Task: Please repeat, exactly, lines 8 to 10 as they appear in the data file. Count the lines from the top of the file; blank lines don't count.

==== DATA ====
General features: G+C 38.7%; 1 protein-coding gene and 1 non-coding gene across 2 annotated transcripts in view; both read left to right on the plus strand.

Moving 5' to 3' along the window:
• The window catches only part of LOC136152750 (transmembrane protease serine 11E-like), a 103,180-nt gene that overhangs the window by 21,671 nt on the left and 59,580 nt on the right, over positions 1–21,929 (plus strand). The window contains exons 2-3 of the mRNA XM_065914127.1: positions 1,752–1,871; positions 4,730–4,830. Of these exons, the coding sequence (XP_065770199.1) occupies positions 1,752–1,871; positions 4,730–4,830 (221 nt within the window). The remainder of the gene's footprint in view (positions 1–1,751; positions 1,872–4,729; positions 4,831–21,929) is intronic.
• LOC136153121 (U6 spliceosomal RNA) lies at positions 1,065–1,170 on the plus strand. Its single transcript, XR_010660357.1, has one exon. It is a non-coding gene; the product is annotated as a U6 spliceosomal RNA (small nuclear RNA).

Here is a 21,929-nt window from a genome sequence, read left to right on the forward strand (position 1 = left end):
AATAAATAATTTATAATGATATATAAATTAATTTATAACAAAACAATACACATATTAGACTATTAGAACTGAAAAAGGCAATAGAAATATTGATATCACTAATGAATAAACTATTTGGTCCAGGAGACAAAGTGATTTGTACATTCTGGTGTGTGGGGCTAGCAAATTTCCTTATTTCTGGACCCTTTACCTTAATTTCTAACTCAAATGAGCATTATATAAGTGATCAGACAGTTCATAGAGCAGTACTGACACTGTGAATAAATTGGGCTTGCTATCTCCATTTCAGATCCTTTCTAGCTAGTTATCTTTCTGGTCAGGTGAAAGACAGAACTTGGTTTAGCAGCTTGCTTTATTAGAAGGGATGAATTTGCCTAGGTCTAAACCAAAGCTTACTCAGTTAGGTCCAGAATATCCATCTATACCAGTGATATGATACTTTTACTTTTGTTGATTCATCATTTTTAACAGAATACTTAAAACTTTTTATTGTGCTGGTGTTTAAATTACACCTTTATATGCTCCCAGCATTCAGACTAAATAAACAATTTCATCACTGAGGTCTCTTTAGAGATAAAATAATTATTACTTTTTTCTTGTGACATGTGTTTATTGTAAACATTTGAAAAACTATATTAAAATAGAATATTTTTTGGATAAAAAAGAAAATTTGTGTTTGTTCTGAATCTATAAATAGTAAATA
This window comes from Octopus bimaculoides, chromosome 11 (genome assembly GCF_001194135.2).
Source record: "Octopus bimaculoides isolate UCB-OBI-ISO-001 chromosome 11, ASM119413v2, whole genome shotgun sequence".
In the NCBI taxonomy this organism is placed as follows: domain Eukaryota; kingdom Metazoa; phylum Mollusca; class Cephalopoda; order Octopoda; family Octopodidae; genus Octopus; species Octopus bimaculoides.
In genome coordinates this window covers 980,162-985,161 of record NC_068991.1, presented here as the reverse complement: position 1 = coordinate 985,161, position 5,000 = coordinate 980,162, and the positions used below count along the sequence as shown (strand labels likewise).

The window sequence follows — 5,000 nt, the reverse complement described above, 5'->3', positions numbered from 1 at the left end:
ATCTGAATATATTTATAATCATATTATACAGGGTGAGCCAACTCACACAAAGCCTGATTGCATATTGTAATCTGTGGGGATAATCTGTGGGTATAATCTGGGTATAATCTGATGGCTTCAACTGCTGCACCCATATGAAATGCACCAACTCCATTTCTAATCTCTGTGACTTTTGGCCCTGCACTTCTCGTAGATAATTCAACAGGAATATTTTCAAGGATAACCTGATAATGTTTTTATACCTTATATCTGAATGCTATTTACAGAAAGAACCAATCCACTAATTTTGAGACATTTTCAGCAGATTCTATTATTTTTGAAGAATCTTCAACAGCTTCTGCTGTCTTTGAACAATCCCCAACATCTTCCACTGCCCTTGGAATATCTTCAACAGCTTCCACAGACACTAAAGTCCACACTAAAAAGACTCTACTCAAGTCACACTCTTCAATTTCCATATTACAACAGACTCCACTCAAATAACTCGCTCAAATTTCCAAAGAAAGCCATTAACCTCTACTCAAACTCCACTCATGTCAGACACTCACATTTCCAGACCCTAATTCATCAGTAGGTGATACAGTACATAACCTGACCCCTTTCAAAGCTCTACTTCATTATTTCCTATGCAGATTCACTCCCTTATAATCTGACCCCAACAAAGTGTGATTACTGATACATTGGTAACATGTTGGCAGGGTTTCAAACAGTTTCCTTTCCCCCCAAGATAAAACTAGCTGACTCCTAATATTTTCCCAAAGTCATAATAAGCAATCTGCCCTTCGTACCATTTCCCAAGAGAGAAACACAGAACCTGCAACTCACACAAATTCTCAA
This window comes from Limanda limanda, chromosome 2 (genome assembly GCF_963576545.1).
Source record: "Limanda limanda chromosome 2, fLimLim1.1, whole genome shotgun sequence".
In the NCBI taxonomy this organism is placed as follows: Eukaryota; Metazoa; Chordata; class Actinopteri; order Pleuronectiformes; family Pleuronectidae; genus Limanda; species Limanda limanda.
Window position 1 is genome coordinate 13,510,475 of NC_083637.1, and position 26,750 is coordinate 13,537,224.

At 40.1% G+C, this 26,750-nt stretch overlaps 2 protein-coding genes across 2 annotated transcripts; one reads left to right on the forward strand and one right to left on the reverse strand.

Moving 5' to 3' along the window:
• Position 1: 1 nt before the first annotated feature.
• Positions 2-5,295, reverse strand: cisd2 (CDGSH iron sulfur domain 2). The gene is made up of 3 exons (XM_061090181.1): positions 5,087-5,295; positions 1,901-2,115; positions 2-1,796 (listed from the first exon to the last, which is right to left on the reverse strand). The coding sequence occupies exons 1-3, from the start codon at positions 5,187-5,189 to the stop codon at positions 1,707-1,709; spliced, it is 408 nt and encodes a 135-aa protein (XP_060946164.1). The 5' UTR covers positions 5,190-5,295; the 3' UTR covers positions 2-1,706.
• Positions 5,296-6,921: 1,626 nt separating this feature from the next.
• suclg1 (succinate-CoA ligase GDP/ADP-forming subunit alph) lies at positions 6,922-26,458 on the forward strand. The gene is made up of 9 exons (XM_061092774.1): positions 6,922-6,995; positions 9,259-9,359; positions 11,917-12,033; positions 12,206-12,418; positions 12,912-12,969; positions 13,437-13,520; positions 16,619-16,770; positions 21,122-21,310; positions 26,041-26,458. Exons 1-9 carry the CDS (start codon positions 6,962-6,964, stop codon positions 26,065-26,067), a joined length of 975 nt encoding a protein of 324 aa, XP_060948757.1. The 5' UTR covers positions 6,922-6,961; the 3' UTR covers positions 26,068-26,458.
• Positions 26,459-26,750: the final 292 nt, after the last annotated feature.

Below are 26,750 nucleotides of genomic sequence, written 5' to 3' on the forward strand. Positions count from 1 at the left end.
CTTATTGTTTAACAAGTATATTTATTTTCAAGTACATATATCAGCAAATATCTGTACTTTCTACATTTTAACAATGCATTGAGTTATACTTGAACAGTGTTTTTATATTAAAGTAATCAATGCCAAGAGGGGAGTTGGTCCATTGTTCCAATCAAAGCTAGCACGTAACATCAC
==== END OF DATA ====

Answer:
Source record: "Octopus bimaculoides isolate UCB-OBI-ISO-001 chromosome 11, ASM119413v2, whole genome shotgun sequence".
In the NCBI taxonomy this organism is placed as follows: domain Eukaryota; kingdom Metazoa; phylum Mollusca; class Cephalopoda; order Octopoda; family Octopodidae; genus Octopus; species Octopus bimaculoides.
In genome coordinates this window covers 980,162-985,161 of record NC_068991.1, presented here as the reverse complement: position 1 = coordinate 985,161, position 5,000 = coordinate 980,162, and the positions used below count along the sequence as shown (strand labels likewise).